To say it wasn’t an immediate success is an understatement.
After polling just 0.7 per cent in the General Election a year later, and going through a series of name changes (from PEOPLE to the Ecology Party) the Green Party finally emerged in 1985. It wasn’t until 1999 that Caroline Lucas and Jean Lambert became the first Green politicians to be elected to the European Parliament.
Ms Lucas tells me: “The Green Party stands for the environment and social justice, and reorganising our economy in a sustainable and equitable way.
“Something really exciting is happening. Membership is up 90 per cent in six months. Ukip has shown people they don’t just have to choose between the main parties – there are alternatives.”
Time for a reality check.
It’s true that both the Green Party and Ukip have benefited from disillusionment with Westminster – but there is a mountain to climb for the eco-warriors.
The party’s three key target seats are Norwich South and Bristol West (both currently held by Lib Dems) and holding on to Brighton Pavilion. But according to the pollsters, they are most likely to emerge with no seats at all.
Even in alternative Brighton, Labour could snatch control. According to a recent survey by Tory donor Lord Ashcroft, the Greens and Labour are practically neck and neck in the constituency, at 32 per cent and 33 per cent respectively, well within the margin of error.
When I was in Brighton researching the seat, my taxi driver summed up the problem: “You’ve got to tell me exactly where you need to be dropped off because driving in Brighton is a disaster. It’s all because of the bloody Green Council. They’ve been a nightmare.” When I tell him I’m going to interview Caroline Lucas, he replies: “She’s good actually, I like her. But the problems with the council are going to affect her chances.”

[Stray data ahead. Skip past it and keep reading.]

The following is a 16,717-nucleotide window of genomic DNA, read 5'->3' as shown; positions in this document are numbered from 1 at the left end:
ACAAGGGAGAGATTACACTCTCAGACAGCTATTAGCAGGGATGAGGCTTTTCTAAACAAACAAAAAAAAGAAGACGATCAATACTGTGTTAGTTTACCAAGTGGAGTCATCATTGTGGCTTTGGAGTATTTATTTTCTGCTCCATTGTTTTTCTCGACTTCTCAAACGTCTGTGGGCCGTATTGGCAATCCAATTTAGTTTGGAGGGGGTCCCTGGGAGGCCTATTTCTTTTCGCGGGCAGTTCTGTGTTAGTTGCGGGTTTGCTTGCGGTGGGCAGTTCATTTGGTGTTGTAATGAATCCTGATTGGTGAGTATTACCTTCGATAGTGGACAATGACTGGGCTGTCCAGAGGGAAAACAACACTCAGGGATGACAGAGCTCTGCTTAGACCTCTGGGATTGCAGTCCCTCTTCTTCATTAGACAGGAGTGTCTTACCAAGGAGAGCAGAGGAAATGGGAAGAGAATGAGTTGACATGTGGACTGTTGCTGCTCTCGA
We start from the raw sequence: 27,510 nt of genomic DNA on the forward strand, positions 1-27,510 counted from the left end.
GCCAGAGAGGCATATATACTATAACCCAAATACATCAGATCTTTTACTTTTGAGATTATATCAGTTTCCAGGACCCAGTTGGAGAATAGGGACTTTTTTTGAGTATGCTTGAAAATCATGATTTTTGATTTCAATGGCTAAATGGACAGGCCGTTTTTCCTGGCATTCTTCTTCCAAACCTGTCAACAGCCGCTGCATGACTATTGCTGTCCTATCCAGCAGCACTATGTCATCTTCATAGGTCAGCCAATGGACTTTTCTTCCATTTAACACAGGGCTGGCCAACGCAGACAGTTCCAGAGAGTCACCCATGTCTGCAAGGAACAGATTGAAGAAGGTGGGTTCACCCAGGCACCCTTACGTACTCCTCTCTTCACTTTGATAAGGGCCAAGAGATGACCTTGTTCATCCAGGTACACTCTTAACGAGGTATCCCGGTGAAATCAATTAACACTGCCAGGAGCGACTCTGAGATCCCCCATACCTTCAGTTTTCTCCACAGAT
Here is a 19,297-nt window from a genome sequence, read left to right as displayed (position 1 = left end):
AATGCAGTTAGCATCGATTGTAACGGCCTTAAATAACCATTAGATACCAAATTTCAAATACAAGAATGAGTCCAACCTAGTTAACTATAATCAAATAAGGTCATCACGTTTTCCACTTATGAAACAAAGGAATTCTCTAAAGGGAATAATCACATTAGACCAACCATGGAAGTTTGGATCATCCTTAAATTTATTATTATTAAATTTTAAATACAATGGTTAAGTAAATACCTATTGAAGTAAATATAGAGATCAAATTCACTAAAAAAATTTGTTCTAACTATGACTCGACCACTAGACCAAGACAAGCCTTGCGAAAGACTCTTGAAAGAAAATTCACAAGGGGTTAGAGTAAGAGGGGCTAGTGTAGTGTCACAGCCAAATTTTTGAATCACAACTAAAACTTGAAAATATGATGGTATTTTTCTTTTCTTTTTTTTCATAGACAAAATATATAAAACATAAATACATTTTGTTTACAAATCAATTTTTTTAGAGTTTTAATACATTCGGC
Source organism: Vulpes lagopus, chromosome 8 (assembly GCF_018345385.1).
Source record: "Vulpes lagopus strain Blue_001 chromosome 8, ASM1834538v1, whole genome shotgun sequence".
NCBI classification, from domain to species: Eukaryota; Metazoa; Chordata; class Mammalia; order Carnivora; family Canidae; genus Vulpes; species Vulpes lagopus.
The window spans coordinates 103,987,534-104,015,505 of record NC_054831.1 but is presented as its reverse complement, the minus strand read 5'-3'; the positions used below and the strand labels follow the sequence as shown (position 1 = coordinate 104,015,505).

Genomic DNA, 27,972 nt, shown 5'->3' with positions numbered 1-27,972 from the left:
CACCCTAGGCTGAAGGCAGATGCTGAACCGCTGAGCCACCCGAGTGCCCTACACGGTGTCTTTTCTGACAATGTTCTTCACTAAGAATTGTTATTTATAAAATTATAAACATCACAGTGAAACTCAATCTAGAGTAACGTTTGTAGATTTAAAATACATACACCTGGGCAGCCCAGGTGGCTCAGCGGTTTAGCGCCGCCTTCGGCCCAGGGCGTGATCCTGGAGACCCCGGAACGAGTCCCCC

The Green council and its leader Jason Kitcat (yes, that’s his real name) have only reinforced the stereotype of a well-meaning but slightly deluded group of sandal-wearing hippies.
A week-long bin strike left rubbish piling up on the streets. A bid to improve recycling left the process so complicated that it caused an increase instead. And a bizarre row over an ancient elm tree left Green councillors joining the picket line to protest against the local authority stance – yep, that very same local authority that they run.
So if the Greens will get a couple of MPs at best in 2015, why should we care about them?
The answer is simple: they could deny Labour a majority.
The opposition traditionally benefits from the unpopularity of a Government. But Westminster politics has been turned on its head by Ukip, the Scottish National Party and the Greens. Thousands of words in column inches and hours of television news have been dedicated to the first two. But if too many Labour votes drain to the Greens, it could make the disease terminal.
Make no mistake, Ed Miliband is worried.
Sadiq Khan, the MP for Tooting, has been appointed to head the rather grand sounding Green Party Strategy Group – in other words, love-bomb them into submission.
There are 17 seats where support for the Greens could split the left-wing vote and keep Labour out of power – and that’s according to Sadiq Khan himself.
“One of the consequences of voting Green is letting David Cameron win the next election,” he says.
“In all likelihood the Greens won’t win any seats in 2015, and the seat they have will probably be lost. The danger is that even though they may have no Green MPs returned, they could deprive us of a Labour government and lead to another five years of this Prime Minister, who thinks green policies are crap.”
Significant movement or wasted vote? The jury is still out.
But the women of the Green Party are yet another curveball in a General Election that is increasingly difficult to predict.